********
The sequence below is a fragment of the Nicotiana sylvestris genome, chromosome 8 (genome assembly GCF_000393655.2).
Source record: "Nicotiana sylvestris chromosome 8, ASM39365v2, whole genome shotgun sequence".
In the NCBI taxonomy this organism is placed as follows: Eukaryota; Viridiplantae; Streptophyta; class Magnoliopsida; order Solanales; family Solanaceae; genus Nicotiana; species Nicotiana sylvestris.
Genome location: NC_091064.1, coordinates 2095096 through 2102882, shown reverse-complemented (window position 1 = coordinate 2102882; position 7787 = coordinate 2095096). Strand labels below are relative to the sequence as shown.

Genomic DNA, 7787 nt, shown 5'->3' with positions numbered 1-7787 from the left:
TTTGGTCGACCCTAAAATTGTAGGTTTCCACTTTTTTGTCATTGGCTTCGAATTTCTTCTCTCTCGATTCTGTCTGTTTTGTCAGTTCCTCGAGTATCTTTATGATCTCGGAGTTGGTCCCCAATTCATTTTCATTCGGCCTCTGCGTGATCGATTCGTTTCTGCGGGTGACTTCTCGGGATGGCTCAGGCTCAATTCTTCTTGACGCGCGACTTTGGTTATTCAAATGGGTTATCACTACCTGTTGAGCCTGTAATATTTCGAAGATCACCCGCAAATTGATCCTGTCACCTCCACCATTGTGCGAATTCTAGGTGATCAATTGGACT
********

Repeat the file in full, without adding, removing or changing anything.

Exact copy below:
The sequence below is a fragment of the Nicotiana sylvestris genome, chromosome 8 (genome assembly GCF_000393655.2).
Source record: "Nicotiana sylvestris chromosome 8, ASM39365v2, whole genome shotgun sequence".
In the NCBI taxonomy this organism is placed as follows: Eukaryota; Viridiplantae; Streptophyta; class Magnoliopsida; order Solanales; family Solanaceae; genus Nicotiana; species Nicotiana sylvestris.
Genome location: NC_091064.1, coordinates 2095096 through 2102882, shown reverse-complemented (window position 1 = coordinate 2102882; position 7787 = coordinate 2095096). Strand labels below are relative to the sequence as shown.

Genomic DNA, 7787 nt, shown 5'->3' with positions numbered 1-7787 from the left:
TTTGGTCGACCCTAAAATTGTAGGTTTCCACTTTTTTGTCATTGGCTTCGAATTTCTTCTCTCTCGATTCTGTCTGTTTTGTCAGTTCCTCGAGTATCTTTATGATCTCGGAGTTGGTCCCCAATTCATTTTCATTCGGCCTCTGCGTGATCGATTCGTTTCTGCGGGTGACTTCTCGGGATGGCTCAGGCTCAATTCTTCTTGACGCGCGACTTTGGTTATTCAAATGGGTTATCACTACCTGTTGAGCCTGTAATATTTCGAAGATCACCCGCAAATTGATCCTGTCACCTCCACCATTGTGCGAATTCTAGGTGATCAATTGGACT